Posted by Richard Willett - Memes and headline comments by David Icke Posted on 6 October 2023

Orwell’s memory hole: Fury as 1,000-year-old tree dating back to Battle of Hastings ‘is mysteriously uprooted’ in suspected felling – a week after Sycamore Gap Tree was cut down

Locals are outraged after a 1,000-year-old tree which dates back to the Battle of Hastings was mysteriously uprooted in a ‘suspected felling’ – just a week after Sycamore Gap Tree was cut down.

The 40ft yew tree stood in a privately owned field near Uckham Lane, Battle, a mile from Senlac Hill.

Speculation has mounted about how it had been toppled, with some suggesting the tree was deliberately cut down while others say it could have been knocked over by recent strong winds.

One local suggested the roots of the tree were rotting, meaning that the yew tree would have been unstable.

It comes just a week after the felling of the Sycamore Gap tree near Hadrian’s Wall in Northumberland. The sycamore – which had featured in the 1991 Robin Hood: Prince of Thieves movie – had been one of the world’s most photographed trees until it was reduced to a stump.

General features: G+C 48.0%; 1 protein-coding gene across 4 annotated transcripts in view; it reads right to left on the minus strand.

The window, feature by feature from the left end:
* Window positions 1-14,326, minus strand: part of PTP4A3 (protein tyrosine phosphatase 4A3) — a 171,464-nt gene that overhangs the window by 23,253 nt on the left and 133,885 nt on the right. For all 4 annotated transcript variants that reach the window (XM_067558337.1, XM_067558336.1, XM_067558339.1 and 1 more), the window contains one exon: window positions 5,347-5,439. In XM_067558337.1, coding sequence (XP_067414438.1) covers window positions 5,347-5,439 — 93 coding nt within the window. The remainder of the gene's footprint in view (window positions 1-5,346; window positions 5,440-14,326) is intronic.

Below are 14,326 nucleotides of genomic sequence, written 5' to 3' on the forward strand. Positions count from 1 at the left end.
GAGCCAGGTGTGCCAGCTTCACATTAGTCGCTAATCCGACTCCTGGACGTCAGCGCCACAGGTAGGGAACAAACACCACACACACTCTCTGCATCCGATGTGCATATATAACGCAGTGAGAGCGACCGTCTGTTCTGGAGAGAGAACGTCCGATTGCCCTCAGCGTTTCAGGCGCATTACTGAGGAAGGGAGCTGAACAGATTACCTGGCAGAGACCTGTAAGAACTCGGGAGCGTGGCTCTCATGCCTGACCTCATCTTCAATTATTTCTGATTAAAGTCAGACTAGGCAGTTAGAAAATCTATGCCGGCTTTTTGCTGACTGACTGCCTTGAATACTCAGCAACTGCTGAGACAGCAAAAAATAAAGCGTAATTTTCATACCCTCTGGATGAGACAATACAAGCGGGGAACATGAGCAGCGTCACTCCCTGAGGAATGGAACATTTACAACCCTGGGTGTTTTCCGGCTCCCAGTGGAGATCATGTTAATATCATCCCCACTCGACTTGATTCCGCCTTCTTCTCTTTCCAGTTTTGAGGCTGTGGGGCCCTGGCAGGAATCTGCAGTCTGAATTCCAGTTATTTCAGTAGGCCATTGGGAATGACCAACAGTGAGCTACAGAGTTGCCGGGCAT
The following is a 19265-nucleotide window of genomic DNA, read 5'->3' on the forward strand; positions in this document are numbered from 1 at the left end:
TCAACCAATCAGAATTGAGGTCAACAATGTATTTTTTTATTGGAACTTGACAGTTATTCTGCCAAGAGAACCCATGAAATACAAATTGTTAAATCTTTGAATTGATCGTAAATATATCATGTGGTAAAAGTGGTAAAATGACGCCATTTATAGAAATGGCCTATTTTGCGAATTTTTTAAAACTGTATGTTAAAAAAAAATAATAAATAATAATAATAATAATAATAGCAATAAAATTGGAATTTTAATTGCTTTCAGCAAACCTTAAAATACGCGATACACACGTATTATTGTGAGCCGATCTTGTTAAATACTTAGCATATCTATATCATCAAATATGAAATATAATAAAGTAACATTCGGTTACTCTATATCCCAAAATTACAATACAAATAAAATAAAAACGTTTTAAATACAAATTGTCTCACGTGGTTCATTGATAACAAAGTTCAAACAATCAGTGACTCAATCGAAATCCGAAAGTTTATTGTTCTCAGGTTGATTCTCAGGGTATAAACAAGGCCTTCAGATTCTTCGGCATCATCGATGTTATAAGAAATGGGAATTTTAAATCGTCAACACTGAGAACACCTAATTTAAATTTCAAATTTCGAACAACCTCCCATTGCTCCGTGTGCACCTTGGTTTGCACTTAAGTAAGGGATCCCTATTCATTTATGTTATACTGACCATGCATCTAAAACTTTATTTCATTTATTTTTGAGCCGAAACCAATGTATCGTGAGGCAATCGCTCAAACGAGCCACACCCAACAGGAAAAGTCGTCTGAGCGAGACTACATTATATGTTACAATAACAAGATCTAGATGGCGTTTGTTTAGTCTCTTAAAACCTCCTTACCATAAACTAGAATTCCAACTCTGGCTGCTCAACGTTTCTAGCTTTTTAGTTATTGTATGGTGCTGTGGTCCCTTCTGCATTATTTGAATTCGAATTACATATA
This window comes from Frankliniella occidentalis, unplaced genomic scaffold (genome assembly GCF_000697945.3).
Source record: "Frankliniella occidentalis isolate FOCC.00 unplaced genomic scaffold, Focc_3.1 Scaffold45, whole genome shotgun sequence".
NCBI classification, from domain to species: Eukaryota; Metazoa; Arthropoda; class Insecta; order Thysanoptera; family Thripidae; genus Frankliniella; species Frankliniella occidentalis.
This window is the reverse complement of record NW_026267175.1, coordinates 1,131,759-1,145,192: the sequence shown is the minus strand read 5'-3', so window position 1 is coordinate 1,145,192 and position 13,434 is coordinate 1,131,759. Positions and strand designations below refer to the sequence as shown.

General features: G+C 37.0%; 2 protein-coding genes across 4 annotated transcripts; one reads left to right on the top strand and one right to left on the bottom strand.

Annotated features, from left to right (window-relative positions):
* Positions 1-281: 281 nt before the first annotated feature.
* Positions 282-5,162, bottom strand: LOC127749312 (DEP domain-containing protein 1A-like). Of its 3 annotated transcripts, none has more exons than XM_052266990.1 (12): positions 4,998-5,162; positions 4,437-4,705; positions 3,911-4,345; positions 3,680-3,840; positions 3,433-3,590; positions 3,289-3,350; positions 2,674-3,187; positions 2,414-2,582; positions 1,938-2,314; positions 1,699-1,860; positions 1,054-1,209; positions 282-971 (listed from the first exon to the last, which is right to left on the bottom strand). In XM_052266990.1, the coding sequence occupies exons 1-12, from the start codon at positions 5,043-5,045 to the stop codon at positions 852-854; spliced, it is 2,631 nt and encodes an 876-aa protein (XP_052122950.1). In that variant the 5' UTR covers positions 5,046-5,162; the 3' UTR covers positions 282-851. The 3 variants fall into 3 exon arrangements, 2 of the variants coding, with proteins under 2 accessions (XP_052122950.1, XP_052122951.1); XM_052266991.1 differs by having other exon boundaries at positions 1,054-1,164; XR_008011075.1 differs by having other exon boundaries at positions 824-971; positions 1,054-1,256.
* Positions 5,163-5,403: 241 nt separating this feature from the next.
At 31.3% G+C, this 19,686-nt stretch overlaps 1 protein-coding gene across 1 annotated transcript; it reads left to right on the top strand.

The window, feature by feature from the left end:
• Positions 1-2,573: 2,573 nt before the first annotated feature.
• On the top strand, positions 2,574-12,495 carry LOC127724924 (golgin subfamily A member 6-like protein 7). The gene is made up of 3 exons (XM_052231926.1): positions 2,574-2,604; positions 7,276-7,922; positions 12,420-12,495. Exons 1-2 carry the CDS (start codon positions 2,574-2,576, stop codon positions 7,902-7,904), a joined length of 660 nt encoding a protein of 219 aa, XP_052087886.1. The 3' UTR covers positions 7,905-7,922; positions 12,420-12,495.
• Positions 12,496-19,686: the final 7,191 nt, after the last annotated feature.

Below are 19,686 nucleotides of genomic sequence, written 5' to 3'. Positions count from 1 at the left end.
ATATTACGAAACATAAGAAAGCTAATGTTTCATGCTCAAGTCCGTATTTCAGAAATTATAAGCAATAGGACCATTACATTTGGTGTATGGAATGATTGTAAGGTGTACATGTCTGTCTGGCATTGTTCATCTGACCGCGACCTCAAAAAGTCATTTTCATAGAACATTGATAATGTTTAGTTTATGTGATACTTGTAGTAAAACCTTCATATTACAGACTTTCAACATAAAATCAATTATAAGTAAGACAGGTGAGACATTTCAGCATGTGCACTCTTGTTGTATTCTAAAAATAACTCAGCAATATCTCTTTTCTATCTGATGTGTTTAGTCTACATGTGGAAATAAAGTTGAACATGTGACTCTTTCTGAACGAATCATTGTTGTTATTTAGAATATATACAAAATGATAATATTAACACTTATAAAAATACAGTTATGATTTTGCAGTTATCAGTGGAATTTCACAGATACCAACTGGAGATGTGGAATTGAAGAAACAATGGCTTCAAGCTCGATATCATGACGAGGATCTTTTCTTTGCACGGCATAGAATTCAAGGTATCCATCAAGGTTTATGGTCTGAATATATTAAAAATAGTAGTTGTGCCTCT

Stephen White, who lives near Battle, said the tree was an important ‘ancient monument’. Qualified tree surgeon Paul Lawrence, 51, told the Argus how the tree meant a lot to him because he had spread his grandfather’s ashes there. He added that he had a ‘personal connection’ to the yew tree. Rother District Council said it cannot comment as the tree was on private land.

Mr Lawrence said: ‘I was in complete and utter disbelief. The farmer has been doing work around the fields and cut back overgrown trees which I know needs to be done.

‘I think it happened on Thursday. I was extremely emotional, I was very angry too.’

Many trees of that age are protected by Tree Preservation Orders, which prohibit cutting down, felling or causing willful damage to specific trees, groups of trees or woodlands.

The yew tree was just a few miles away from the Crowhurst Yew, which stands in St George’s churchyard.

The yew is one of the longest-lived native species in Europe and is steeped in folklore. Yew trees are associated with churchyards and there are at least 500 churchyards in England which contain yew trees older than the buildings themselves.

Read More: Fury as 1,000-year-old tree dating back to Battle of Hastings ‘is mysteriously uprooted’ in suspected felling

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